I wasn’t given to anybody – woman in Motsoeneng ‘wife gift’ scandal

2014-06-23 08:59

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Journalists were forced to take off their shoes, and get down on their knees before Venda traditional leaders at a media briefing in Johannesburg.

The bizarre briefing yesterday was over a report by the Sowetan newspaper last week that SABC chief operations officer Hlaudi Motsoeneng had been given a wife as a gift.

At the start of the briefing by Mudzi Wa Vhurereli ha Vhavenda, a lobby group of Venda traditional leaders and healers, reporters were instructed to remove their shoes and get on bended knees so that they could perform a cultural ritual before beginning.

Most journalists were stunned by the instruction, but got down so that the briefing could go ahead.

Members of Mudzi, in brightly coloured traditional attire, and two young bare-breasted women constantly bowed and did loud ritual ululating throughout the briefing before each member could speak.

This ritual sometimes required them to lie on the floor.

Only one in the group, Gladys Nethengwe, could speak some English.

One of the bare-breasted women was Vanessa Mutswari, the 23-year-old college student who was reportedly given to Motsoeneng as a gift.

Mutswari said she was engaged to be married to someone else and that the June 13 report in the Sowetan was not true.

“I’m saying with my own mouth, I was not given to anybody,” Nethengwe interpreted for Mutswari.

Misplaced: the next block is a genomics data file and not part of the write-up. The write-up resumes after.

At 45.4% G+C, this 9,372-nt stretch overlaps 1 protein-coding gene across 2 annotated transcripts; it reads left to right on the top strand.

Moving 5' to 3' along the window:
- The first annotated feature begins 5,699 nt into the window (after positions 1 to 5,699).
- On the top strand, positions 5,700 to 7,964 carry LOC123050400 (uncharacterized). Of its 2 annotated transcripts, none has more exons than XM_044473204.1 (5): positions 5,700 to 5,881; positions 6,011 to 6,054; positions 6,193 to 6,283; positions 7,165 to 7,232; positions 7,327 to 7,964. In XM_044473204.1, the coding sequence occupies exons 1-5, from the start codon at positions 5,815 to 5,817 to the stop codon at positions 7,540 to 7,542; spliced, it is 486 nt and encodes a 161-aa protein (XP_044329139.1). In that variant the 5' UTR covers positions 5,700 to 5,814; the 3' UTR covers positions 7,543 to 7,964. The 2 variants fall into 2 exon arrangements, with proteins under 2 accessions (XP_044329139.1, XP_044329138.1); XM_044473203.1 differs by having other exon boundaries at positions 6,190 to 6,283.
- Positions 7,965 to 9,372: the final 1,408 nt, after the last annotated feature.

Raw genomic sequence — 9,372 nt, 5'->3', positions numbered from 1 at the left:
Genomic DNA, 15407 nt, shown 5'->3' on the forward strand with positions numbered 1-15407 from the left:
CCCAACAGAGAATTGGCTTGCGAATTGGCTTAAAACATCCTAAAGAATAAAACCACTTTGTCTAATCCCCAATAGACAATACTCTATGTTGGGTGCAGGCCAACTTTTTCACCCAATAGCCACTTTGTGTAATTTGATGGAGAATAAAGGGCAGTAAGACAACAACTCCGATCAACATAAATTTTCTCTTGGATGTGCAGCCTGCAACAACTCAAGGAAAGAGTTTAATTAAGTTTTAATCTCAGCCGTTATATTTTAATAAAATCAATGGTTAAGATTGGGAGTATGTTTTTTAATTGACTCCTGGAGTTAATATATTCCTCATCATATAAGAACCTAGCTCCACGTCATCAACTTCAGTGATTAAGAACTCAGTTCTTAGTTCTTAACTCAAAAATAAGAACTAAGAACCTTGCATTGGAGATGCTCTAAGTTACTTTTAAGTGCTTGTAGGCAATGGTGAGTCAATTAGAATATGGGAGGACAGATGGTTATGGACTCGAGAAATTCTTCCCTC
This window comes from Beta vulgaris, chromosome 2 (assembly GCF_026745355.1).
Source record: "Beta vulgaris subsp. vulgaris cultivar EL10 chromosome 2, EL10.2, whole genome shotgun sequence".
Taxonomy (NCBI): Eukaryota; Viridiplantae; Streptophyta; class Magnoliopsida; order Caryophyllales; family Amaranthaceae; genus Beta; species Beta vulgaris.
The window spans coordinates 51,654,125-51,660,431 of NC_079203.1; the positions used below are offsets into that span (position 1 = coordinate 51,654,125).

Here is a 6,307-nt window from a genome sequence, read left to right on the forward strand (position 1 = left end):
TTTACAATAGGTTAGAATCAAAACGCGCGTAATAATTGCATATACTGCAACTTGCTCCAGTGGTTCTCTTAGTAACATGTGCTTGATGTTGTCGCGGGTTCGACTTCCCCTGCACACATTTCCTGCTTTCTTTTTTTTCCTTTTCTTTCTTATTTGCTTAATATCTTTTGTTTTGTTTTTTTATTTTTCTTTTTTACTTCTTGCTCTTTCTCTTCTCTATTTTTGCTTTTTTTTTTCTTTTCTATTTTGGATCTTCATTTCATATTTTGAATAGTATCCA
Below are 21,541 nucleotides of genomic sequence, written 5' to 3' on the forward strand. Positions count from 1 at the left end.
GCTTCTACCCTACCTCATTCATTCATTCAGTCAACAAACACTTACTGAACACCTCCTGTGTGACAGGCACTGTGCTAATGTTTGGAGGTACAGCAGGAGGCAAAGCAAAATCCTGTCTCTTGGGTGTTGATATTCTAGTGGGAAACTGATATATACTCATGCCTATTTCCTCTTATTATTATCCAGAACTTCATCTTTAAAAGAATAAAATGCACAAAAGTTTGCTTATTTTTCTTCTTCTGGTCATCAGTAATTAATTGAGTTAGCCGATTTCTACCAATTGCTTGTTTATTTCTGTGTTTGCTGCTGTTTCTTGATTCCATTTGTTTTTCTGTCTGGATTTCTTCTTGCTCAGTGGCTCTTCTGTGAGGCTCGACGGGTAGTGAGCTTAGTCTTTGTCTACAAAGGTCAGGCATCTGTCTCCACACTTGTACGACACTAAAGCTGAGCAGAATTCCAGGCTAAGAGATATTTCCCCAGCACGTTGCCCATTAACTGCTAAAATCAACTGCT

“That is not Venda tradition. I’m proud of what I am and my culture. I was not half-naked. It’s a shedo [Tshivenda traditional attire]. I will continue wearing it.”

She said the report in the Sowetan last Friday had caused problems for her and almost destroyed her pending marriage.

Mutswari, an avid soccer player and a college beauty queen, said life would go on despite the article and that she would talk to her husband-to-be about it.

Nethengwe, interpreting for other members of Mudzi, dismissed the allegation that 10 girls were lined up for Motsoeneng.

She said there were only four girls that were part of a procession, and two were ushers.

“What is being said is not true. According to Venda law, if someone visits you, you have to give gifts,” she said.

“We offered a cow ... We gave the entire SABC a cow and a calf. It was not directed to a certain somebody.”

She explained that the girls left the procession to accompany Motsoeneng to show him his gifts.

“Our hearts are bleeding because of the lies,” Nethengwe translated for another member.

“A wife cannot be given to any ordinary person. A chief is entitled to choose two or more girls with a pre-arrangement with parents.”

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